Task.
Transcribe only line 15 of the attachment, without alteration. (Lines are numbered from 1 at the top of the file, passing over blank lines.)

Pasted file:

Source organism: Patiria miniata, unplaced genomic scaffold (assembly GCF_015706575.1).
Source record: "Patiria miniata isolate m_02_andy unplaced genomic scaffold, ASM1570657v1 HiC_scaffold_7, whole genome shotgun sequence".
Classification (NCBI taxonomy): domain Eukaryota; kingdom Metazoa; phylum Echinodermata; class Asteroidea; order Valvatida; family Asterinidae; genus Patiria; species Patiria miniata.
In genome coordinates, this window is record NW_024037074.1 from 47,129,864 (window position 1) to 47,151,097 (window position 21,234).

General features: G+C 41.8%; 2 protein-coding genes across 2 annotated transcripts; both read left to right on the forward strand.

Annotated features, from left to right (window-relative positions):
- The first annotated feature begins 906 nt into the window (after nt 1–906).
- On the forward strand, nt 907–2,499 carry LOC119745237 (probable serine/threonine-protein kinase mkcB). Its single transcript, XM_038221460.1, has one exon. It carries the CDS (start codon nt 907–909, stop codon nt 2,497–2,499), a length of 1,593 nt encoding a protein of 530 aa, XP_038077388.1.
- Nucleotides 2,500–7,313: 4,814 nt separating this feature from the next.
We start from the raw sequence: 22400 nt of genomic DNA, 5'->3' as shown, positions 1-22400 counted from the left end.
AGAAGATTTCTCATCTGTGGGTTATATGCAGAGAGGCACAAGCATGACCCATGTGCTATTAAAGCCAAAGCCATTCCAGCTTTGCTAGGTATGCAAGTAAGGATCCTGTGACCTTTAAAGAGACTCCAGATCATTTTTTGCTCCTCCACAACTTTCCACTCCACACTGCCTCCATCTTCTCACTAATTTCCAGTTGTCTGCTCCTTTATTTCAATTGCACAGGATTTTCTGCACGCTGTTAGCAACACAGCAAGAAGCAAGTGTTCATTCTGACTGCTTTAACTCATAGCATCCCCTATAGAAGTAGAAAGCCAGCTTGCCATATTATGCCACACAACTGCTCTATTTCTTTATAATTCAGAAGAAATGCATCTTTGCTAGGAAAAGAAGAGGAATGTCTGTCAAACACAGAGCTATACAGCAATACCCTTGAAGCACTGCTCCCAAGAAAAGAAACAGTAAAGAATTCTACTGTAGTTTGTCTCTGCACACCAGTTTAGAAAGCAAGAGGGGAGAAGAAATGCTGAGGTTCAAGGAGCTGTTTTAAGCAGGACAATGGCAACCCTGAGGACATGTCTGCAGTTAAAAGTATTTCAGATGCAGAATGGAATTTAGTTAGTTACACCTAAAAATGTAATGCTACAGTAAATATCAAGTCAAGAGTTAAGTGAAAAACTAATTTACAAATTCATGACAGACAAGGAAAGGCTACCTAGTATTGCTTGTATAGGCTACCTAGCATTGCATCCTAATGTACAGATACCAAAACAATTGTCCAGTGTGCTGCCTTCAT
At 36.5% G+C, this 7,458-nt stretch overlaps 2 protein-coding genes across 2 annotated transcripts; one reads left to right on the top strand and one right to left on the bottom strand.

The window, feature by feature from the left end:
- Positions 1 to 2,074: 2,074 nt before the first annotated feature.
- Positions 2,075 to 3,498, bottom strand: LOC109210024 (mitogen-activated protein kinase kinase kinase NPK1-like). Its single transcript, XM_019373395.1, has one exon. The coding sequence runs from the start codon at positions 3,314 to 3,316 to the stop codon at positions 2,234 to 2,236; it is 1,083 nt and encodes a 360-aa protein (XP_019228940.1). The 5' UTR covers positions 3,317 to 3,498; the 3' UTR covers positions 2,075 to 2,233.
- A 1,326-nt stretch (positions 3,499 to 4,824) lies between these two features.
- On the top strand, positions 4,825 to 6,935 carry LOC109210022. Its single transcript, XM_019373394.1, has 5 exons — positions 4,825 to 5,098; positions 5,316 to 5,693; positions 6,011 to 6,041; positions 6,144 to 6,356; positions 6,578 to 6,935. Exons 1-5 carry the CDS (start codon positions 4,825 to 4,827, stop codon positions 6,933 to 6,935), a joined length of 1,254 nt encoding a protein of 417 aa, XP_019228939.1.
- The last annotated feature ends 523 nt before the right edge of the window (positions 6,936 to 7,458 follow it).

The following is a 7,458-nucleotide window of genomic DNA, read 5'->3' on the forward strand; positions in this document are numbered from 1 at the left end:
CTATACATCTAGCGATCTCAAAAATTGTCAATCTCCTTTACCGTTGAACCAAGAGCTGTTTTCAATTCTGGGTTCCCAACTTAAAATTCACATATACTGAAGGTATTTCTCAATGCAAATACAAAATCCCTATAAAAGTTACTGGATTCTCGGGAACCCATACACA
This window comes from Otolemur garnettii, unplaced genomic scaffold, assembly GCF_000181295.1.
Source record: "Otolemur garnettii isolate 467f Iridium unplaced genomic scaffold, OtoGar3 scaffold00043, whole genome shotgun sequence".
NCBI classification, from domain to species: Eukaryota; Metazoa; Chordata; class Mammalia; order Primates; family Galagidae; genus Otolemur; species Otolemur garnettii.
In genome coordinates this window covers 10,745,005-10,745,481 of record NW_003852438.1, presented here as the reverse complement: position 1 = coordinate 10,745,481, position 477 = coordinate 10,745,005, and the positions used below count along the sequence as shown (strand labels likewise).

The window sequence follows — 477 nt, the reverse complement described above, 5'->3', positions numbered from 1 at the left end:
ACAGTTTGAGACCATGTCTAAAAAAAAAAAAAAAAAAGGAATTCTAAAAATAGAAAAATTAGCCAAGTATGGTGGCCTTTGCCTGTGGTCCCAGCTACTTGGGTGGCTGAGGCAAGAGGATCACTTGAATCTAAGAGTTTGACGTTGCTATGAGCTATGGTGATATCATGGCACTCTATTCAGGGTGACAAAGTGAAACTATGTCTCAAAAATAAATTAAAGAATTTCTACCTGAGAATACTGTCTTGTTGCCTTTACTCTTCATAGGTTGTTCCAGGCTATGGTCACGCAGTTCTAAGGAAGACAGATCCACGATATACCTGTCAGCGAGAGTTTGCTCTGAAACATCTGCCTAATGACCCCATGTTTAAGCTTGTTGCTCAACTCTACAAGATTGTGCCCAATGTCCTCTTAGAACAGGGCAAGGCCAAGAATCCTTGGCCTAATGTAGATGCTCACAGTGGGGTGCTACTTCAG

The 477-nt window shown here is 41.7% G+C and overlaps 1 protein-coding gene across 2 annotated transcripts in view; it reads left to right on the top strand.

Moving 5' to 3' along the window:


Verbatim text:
- Positions 2,075 to 3,498, bottom strand: LOC109210024 (mitogen-activated protein kinase kinase kinase NPK1-like). Its single transcript, XM_019373395.1, has one exon. The coding sequence runs from the start codon at positions 3,314 to 3,316 to the stop codon at positions 2,234 to 2,236; it is 1,083 nt and encodes a 360-aa protein (XP_019228940.1). The 5' UTR covers positions 3,317 to 3,498; the 3' UTR covers positions 2,075 to 2,233.